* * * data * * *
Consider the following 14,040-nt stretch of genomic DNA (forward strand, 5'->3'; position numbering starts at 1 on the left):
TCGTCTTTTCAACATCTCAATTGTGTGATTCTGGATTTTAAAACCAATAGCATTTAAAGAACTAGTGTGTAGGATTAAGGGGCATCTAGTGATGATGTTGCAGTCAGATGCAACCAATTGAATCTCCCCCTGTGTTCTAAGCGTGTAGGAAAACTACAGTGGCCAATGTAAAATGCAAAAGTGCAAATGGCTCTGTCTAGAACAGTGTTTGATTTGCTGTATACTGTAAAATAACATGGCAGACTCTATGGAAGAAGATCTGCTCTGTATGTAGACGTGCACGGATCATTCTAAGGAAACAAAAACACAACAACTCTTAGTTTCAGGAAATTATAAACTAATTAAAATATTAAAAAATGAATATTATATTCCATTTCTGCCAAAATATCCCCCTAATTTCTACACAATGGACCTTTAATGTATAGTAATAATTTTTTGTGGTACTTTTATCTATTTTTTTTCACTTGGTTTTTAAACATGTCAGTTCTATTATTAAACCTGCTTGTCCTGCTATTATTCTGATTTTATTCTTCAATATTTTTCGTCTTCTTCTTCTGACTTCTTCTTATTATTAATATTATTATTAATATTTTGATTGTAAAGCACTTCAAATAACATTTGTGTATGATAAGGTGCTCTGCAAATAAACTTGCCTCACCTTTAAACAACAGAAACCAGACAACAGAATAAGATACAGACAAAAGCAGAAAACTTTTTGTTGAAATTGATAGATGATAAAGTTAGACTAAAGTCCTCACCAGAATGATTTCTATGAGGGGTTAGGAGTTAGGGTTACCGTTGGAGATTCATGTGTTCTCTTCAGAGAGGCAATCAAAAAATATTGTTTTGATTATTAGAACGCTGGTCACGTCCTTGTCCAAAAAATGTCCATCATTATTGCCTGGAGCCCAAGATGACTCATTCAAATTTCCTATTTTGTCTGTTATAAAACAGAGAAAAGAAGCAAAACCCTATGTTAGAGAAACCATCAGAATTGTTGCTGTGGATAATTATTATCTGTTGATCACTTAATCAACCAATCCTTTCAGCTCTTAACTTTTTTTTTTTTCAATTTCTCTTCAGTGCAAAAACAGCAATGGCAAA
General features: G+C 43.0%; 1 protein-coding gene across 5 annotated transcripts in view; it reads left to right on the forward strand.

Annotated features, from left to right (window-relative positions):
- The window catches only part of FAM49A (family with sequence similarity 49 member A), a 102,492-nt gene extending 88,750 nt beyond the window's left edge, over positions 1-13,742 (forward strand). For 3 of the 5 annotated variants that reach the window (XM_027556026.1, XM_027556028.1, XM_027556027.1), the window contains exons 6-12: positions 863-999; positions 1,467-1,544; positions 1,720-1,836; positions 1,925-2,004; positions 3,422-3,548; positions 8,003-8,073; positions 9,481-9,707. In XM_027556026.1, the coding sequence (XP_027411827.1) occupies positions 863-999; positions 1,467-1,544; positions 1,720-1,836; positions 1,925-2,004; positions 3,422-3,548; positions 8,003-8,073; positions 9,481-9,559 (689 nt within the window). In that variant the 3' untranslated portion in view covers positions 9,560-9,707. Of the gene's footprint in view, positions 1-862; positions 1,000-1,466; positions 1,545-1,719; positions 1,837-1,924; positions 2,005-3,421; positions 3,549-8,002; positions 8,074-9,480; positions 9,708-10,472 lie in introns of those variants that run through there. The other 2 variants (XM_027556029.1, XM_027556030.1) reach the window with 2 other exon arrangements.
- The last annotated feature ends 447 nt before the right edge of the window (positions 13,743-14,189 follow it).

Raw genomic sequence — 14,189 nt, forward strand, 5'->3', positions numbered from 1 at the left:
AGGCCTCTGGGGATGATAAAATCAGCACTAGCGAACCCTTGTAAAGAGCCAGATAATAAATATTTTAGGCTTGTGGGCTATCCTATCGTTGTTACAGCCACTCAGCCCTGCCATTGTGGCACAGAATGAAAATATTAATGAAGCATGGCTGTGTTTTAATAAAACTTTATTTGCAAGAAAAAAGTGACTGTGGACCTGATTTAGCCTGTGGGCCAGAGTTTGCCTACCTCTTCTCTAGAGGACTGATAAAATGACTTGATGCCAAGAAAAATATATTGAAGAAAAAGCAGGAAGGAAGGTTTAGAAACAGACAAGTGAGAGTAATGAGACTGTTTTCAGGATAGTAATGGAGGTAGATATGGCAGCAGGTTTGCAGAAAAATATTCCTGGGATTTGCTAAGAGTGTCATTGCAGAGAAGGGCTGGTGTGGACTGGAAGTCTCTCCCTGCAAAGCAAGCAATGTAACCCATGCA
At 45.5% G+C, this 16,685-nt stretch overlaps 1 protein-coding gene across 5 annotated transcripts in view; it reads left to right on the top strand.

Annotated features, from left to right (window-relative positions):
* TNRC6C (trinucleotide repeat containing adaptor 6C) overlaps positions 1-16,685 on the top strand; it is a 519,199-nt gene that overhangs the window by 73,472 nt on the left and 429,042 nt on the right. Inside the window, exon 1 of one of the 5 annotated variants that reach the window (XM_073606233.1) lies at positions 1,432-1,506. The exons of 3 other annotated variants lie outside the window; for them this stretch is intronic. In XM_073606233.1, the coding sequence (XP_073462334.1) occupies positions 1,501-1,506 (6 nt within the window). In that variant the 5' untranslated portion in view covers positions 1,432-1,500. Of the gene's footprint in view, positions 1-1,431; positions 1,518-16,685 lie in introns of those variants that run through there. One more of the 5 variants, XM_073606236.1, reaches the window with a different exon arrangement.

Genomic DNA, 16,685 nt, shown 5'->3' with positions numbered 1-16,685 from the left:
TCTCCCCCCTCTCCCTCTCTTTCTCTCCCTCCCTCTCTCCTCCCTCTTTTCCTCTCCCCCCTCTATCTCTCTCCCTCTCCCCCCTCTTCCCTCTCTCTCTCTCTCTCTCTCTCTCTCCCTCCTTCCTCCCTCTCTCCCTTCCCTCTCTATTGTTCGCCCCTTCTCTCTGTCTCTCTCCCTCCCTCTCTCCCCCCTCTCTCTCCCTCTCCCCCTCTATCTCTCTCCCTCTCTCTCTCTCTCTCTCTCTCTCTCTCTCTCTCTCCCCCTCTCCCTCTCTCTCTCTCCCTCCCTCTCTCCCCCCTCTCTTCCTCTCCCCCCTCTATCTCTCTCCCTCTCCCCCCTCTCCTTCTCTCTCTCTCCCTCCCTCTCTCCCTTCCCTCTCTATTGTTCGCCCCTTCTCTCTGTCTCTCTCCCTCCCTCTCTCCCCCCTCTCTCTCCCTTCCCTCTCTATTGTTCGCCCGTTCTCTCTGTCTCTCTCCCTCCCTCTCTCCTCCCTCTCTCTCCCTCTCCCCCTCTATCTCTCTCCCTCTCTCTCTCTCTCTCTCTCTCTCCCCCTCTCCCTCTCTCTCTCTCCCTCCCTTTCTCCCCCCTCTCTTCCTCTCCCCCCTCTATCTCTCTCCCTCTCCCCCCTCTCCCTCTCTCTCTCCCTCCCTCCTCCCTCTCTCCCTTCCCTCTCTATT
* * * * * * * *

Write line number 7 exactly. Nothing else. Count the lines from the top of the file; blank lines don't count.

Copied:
Raw genomic sequence — 14,189 nt, forward strand, 5'->3', positions numbered from 1 at the left: